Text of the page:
11. The stent delivery system of claim 1 wherein the distal section of the delivery catheter includes a multiplicity of folds that are placed within the radioisotope stent prior to the deployment of the radioisotope stent.
12. The stent delivery system of claim 1 wherein the delivery catheter is adapted to provide blood perfusion by means of a first multiplicity of holes located proximal to the proximal radioactive marker band and a second multiplicity of holes located distal to the distal radioactive marker band.
13. A method for dilating an arterial stenosis in the vascular system of a human body and also eliminating the edge effect experienced when a radioisotope stent is placed at the site of the dilated stenosis, the method comprising the following steps:
(a) placing a guide wire through the vascular system of the human body until the distal end of the guide wire lies distal to the arterial stenosis;
(b) advancing a stent delivery catheter over the guide wire until a radioisotope stent located at a distal section of the stent delivery catheter is longitudinally centered at the site of the arterial stenosis, the stent delivery catheter also including a proximal radioactive marker band located just proximal to the radioisotope stent and a distal radioactive marker band located just distal to the radioisotope stent;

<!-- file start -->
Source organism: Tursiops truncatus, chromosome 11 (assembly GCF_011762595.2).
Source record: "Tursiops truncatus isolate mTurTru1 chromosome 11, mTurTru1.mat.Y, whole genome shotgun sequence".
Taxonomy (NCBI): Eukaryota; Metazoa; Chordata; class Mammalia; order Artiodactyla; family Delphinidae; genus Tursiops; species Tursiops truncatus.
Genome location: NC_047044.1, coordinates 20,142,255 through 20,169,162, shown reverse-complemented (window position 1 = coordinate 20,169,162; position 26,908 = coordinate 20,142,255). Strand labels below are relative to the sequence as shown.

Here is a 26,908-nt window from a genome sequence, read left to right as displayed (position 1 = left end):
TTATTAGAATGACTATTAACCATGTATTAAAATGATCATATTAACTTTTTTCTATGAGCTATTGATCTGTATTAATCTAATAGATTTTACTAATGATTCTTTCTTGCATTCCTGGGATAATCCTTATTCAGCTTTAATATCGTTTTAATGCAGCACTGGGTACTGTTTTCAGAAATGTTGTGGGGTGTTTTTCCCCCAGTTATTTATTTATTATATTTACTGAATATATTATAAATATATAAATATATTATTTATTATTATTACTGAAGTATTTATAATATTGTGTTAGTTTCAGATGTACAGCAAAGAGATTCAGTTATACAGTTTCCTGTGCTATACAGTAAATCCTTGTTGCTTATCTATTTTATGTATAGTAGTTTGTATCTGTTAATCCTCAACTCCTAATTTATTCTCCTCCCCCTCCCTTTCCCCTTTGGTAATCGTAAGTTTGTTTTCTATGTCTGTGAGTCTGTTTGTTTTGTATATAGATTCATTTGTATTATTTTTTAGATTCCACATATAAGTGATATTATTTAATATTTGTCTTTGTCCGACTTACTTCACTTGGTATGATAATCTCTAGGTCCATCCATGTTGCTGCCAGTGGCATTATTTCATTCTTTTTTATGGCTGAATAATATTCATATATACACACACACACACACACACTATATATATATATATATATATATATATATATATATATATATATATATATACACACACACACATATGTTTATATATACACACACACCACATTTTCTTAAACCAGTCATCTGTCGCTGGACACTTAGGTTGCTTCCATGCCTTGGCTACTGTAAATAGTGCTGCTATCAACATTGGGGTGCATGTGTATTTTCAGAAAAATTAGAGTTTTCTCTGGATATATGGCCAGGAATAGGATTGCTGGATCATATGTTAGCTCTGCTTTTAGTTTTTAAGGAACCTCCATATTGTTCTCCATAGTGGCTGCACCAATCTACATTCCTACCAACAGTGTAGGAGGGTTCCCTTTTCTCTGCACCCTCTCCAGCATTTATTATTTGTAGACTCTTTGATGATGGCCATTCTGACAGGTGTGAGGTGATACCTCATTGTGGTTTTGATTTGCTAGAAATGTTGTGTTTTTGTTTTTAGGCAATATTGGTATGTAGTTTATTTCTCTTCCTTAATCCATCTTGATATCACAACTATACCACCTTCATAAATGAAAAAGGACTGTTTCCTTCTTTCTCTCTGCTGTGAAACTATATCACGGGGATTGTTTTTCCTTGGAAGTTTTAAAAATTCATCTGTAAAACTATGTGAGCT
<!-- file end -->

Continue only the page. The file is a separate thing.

(c) advancing a balloon angioplasty catheter over the guide wire and within the stent delivery catheter until an inflatable balloon located at a distal section of the balloon angioplasty catheter is longitudinally centered within the radioisotope stent of the stent delivery catheter;
(d) inflating the inflatable balloon until the radioisotope stent, the proximal radioactive marker band and the distal radioactive marker band are all expanded radially outward so as to be in close contact with the arterial wall at the site of the arterial stenosis;
(e) maintaining the balloon in its inflated state until the regions of the arterial wall just proximal and just distal to the edges of the radioisotope stent experience a radiation dose of between 300 cGy and 3,000 cGy;
(f) deflating the balloon; and
(g) removing the stent delivery catheter, the balloon angioplasty catheter and the guide wire from the vascular system of the human body.